Over the past decade, I’ve worked with WordPress on a (pretty much) daily basis. It’s my go-to solution for building websites for clients of all sizes.
And, as I’ve gained more experience with the highly-popular CMS, I’ve advocated for building WordPress themes from scratch. These days, I use a fairly barebones starter theme based on Underscores. It’s set up just the way I like it and helps me get new projects off to a fast start.
But, just like everything else in the WordPress ecosystem, there are plenty of choices in how we do things. The approach that I prefer isn’t for every developer. Nor is it always the most realistic solution for certain clients (especially those on a tight budget).
Today, I’d like to share my experiences in building a website a different way: Using a WordPress page builder plugin and a companion “blank” starter theme. I’ll fill you in on the pros and cons of the process, along with some tips for getting the most out of it. Let’s get started!
I was approached by a longtime client who wanted a redesign of their older HTML website. They wanted the benefits that go along with using WordPress, but didn’t have the budget for a full-on custom build.
The idea of purchasing an industry-specific commercial WordPress theme was mentioned. Now, there’s nothing inherently wrong with buying a theme and throwing some content into it. In many cases it will work just fine.
But it often seems that there are added costs associated with reworking the look and/or functionality to match a client’s specifications (or, worse yet, my expectations). Even then, there’s only so much you can do without completely destroying the theme, the client’s budget, or both.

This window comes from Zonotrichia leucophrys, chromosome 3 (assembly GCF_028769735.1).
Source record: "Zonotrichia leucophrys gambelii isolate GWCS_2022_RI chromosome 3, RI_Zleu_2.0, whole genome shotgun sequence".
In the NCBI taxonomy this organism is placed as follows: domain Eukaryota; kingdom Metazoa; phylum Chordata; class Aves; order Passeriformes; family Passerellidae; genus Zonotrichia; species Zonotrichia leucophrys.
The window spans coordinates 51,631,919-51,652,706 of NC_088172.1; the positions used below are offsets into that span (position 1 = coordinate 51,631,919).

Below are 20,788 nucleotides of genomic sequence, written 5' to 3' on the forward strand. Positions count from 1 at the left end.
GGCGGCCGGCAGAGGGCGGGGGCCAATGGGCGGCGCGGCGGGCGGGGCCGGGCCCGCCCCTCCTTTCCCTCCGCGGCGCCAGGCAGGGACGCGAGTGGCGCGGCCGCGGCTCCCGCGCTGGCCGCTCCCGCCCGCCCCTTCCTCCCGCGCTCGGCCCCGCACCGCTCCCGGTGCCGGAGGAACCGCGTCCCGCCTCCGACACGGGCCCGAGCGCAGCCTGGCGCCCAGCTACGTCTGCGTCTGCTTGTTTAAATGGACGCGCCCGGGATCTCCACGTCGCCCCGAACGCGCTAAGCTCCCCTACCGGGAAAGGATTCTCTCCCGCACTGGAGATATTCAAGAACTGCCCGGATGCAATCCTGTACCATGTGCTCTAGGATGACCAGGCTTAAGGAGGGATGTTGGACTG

With that in mind, I began looking into an alternative. I’d recently started playing around with Beaver Builder, a popular page builder plugin for WordPress (Full disclosure: they’re not paying me to say this, it just happened to be the tool I used. There are other, similar products on the market worth considering as well.)
They include a framework theme (and a related child theme) with some of their commercial packages, which allows you to essentially build an entire website – header, footer and content – using a combination of the WordPress Customizer and page builder.
How did it work? Read on to find out…
The Starting Point
The first steps of the process are pretty familiar to anyone who’s built a site with WordPress:
- Create a fresh install of WordPress;
- Install & activate the theme;
- Install & activate the page builder plugin;
From there, you get an essentially blank slate. It’s actually not much different from what I see upon activating my own Underscores-based starter theme.
The advantage of this is that the theme doesn’t have many preconceived notions about what you want to build. This means that a designer could, in theory, create a design mockup and subsequently bring it to life. So long as they understand what the theme can and can’t do, that is.
But, as we’ll find out, there are some options for those who do want something a bit more readymade.
Using the WordPress Customizer
The WordPress Customizer is a built-in tool that allows you to tweak various theme-related settings and see the results in real time. It was meant to bring a universal UI to theme setup, as opposed to the bespoke options panels many themes have implemented.
Here, the Beaver Builder Theme taps into the customizer and provides plenty of options. Among the highlights:
Choose from a selection of premade color schemes. These styles can be superseded via other Customizer options or CSS.
There are a variety of settings here for layout, logo placement and navigation. The option for a “sticky” header is included, which is a nice touch. The layouts cover several common scenarios.